In 1997, voters approved a ballot item for a bond to be passed that would be used for the construction of the golf course.
In 2002, voters approved the venue tax, which would use funds to help pay off the bond debt, according to City Manager Kim Turner.
“So, the venue tax was approved in 2002 to pay off the debt from Olympia Hills Golf Course,” she said. “But the law also provides that the venue tax can be used for maintenance and operation and renovation and other items on the golf course, even after the debt is paid off.”
The 1997 bond debt is set to be paid off in the fiscal year 2023 budget, which leaves the City Council to give direction regarding the allocation of funds, whether to remove the tax altogether or come up with an alternative option.
On Feb 7, council discussed needs for the golf course, including maintenance and a possible expansion of the facility and parking area.
During the March 7 meeting, council resumed the discussion with council members giving feedback on the venue tax and moving forward.
Multiple residents including Ken Mitts spoke on the item, suggesting the council consider other options rather than using the tax to support the golf course.
“I think it is just time for citizens to be given the opportunity to vote again,” Mitts said.
Council Member Steven Buck said while the council has an obligation to residents and the golf course, the needs of the residents have more importance.
“Our obligations to the residents of Universal City outweighs our obligation to the golf course,” Buck said. “We represent the residents, and we have to make the decisions that we feel are in the best interest of residents in Universal City.”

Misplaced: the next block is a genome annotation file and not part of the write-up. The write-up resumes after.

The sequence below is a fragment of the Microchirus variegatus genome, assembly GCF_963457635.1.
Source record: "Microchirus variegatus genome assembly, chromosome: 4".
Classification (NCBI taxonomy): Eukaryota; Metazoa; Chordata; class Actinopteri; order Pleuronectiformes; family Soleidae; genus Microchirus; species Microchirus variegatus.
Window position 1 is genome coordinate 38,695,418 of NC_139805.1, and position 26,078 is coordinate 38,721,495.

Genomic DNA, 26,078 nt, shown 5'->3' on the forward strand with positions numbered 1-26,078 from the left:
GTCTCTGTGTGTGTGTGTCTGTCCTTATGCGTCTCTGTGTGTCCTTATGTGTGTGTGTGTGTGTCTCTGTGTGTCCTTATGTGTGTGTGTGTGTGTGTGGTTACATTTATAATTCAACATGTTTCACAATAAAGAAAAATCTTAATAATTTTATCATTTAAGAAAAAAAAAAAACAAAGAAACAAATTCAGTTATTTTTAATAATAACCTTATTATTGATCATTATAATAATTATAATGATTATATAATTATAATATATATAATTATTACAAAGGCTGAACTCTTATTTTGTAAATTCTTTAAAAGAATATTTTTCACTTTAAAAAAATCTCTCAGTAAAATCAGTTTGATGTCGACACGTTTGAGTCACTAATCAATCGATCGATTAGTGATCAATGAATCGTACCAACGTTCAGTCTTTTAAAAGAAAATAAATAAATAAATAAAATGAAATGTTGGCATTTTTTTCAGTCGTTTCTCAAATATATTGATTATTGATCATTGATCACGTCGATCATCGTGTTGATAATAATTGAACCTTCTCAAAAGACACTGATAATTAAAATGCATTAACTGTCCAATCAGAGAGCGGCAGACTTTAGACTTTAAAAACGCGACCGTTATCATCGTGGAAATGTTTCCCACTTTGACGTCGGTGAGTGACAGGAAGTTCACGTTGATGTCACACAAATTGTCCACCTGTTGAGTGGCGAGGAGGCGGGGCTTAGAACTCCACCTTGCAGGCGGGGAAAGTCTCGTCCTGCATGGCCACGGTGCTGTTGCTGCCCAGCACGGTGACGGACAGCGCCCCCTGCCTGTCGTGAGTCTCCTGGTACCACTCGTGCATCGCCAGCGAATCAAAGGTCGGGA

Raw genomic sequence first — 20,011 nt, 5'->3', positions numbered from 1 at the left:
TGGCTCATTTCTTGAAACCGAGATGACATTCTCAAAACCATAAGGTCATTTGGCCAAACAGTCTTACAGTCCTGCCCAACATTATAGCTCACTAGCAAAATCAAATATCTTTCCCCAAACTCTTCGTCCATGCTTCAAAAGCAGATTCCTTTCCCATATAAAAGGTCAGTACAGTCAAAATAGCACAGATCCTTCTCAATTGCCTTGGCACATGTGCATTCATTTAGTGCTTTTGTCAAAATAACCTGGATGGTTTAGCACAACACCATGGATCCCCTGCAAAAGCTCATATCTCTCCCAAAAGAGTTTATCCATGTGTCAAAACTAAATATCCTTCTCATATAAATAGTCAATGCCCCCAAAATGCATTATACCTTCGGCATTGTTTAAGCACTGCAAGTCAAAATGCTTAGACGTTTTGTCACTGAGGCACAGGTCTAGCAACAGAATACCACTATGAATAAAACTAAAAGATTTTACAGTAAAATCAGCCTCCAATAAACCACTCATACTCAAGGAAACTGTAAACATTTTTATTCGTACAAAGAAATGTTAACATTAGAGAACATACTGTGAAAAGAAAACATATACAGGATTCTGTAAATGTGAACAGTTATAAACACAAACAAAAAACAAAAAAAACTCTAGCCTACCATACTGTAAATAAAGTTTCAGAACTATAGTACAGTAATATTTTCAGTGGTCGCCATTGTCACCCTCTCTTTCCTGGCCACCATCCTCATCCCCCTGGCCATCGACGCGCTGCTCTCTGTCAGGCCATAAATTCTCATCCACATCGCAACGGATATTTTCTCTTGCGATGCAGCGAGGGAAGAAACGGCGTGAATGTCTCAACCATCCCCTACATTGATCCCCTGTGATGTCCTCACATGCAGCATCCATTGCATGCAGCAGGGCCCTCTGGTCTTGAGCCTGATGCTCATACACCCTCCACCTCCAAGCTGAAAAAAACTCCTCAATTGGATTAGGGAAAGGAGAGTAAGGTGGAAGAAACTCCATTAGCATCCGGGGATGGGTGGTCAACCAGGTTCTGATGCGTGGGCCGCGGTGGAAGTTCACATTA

No action was made on the item, but the city is working to set up a workshop for the City Council to discuss the next steps and brainstorm options for the venue tax. This meeting will be open to the public.
All council members were in agreement with taking the time to consider the best option for the city and come up with a solution that can be voted on by residents in November.
Council Member William Shelby said the decision is one that needs careful consideration as it will affect all residents of Universal City.
“This is not a light switch,” he said. “This is not a hard right turn. This is a big deal, as with most things in the city.”
Over the course of workshops and meetings, council will come up with a proposal that they feel best fits the need, and vote to have that item go to voters, should it warrant a resident vote.
The deadline to order an election is Aug. 21, giving the council around five months to come up with a solution.